Editorial

Editorial

We have been greatly encouraged by the action of the General Legal Council in taking a more hands-on approach to the workings of the justice system in Belize.

The justice system is only as good as the integrity of those officers who administer it, and sad to say, officer quality has deteriorated over the years.

Since the beginning of this year, three well-known lawyers have been publicly rebuked for bilking their clients out of substantial sums of money. There are mounting reports of others who accept deposits from clients and never complete the work they have been paid to do.

Attorneys are generally well educated men and women, and as officers of the court, they have a stature in the community which must be upheld.

When a practicing attorney stoops to folly, the whole corps of men and women in the profession suffers by association.
The problem of violence towards people in police custody is another matter altogether. This week police violence showed its ugly head again when a 18 year old student was killed while in detention at the Caye Caulker Police Station.

Violence is an endemic problem which has infected the Belize Police Department for decades.
The violence has its origin in a neurosis. It is an impulse and anger-control disorder, and many of our policemen are infected with the virus.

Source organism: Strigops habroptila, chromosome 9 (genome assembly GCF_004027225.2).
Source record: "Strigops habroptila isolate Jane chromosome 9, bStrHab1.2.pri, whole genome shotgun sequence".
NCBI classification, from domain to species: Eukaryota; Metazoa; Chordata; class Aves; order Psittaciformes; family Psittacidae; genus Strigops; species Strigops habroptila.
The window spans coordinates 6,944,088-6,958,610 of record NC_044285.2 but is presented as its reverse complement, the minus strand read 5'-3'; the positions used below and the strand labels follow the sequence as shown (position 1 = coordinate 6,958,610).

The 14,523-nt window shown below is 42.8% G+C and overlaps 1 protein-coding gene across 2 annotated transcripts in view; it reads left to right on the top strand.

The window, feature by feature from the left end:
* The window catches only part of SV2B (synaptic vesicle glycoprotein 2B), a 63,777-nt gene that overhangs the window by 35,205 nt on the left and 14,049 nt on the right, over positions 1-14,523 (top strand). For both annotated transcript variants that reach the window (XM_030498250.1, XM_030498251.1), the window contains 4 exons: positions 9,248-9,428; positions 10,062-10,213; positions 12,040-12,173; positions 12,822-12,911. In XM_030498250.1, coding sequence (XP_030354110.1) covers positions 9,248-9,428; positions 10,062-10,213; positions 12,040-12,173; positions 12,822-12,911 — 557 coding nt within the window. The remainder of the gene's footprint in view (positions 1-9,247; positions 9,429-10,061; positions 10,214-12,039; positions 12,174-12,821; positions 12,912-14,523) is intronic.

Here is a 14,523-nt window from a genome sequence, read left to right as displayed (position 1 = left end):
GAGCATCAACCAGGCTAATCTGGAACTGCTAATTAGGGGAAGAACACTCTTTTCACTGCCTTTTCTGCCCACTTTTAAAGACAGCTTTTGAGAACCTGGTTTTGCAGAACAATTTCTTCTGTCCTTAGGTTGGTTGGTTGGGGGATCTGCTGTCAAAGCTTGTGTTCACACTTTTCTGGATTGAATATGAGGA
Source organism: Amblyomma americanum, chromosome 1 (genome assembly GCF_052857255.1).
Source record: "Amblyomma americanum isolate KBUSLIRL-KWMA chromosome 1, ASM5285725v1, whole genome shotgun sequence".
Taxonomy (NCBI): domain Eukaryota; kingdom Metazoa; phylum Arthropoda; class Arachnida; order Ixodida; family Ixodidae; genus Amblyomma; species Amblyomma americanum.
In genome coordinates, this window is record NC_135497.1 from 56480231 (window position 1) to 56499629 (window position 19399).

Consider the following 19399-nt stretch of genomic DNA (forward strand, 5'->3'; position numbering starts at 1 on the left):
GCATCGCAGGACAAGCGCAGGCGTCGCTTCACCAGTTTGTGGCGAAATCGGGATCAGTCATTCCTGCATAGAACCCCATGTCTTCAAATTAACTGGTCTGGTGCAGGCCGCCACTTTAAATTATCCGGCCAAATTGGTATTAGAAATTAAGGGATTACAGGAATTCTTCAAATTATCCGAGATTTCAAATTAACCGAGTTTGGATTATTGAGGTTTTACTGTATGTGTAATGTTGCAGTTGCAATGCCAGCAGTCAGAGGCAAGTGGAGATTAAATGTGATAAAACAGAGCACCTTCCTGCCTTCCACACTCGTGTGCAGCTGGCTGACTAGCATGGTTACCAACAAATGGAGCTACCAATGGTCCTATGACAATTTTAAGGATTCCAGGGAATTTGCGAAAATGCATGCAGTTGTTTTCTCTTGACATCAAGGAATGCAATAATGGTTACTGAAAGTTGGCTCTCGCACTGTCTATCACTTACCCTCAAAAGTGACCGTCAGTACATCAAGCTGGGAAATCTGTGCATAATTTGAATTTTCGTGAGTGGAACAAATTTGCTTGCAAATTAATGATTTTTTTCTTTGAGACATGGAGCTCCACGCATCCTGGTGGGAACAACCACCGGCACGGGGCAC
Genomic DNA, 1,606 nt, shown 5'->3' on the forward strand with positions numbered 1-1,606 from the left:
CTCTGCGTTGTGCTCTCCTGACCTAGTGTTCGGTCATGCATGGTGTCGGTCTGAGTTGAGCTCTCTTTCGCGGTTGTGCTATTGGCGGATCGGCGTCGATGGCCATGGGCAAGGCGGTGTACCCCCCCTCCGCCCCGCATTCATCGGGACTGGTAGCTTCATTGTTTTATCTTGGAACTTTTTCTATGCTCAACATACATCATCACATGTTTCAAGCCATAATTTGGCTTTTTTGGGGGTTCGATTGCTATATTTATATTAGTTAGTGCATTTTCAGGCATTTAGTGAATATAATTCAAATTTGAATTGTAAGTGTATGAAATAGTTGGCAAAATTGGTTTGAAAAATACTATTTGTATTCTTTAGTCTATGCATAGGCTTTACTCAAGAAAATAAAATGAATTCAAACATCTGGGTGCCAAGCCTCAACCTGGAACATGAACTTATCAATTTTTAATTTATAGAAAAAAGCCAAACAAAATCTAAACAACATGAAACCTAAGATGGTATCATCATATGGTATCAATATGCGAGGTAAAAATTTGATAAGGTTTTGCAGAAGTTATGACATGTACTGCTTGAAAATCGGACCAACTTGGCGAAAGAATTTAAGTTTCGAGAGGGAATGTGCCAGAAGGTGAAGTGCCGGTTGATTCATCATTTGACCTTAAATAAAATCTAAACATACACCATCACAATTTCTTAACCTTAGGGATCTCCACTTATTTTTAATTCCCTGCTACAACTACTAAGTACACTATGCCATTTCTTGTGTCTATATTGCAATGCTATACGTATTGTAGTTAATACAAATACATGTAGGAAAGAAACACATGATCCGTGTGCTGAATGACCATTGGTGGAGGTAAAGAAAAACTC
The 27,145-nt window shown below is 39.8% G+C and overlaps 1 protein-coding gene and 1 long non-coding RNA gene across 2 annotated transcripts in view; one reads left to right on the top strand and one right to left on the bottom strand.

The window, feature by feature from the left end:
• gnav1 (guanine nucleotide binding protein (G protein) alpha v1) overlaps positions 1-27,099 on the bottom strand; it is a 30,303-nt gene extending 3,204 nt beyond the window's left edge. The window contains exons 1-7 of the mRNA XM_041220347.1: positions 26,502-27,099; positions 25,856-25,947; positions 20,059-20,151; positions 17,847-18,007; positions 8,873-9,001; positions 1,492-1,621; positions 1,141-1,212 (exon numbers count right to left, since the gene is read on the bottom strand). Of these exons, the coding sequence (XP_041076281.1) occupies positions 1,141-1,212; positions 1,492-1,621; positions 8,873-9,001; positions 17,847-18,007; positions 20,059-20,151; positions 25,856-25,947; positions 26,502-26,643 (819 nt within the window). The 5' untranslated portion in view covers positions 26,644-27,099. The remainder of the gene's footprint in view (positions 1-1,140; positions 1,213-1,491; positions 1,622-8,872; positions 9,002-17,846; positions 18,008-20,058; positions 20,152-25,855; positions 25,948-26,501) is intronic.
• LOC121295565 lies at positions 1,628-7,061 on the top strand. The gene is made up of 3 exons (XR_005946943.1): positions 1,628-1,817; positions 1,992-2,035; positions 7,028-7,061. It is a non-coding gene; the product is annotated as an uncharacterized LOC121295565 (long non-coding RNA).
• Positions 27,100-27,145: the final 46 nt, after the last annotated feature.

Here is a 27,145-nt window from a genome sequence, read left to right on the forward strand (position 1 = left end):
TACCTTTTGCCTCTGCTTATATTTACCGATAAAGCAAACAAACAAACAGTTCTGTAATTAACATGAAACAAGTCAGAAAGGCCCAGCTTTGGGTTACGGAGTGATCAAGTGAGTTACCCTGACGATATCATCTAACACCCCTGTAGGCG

A person with this kind of disorder is not suitable material for police work. He or she should be screened out during early training at the Police Academy to avoid further contamination down the road.

The resolve of the Minister of Police, Mr. John Saldivar, to vigorously pursue the investigation and to see that justice is done is a reassuring first step.
But it is not enough!

He needs to go to the root cause of this culture of violence and pluck it out.
Men and women applying to join the Police Department should be examined not only for their physical fitness and mental alertness. They should be screened for emotional stability as well. The training they receive should equip them to deal with emotional fatigue under stressful situations.

Since there are many seasoned policemen and women who carry this virus of authority complex, there ought to be ongoing in-house programmes to help police officers recognize the problem and deal with it.

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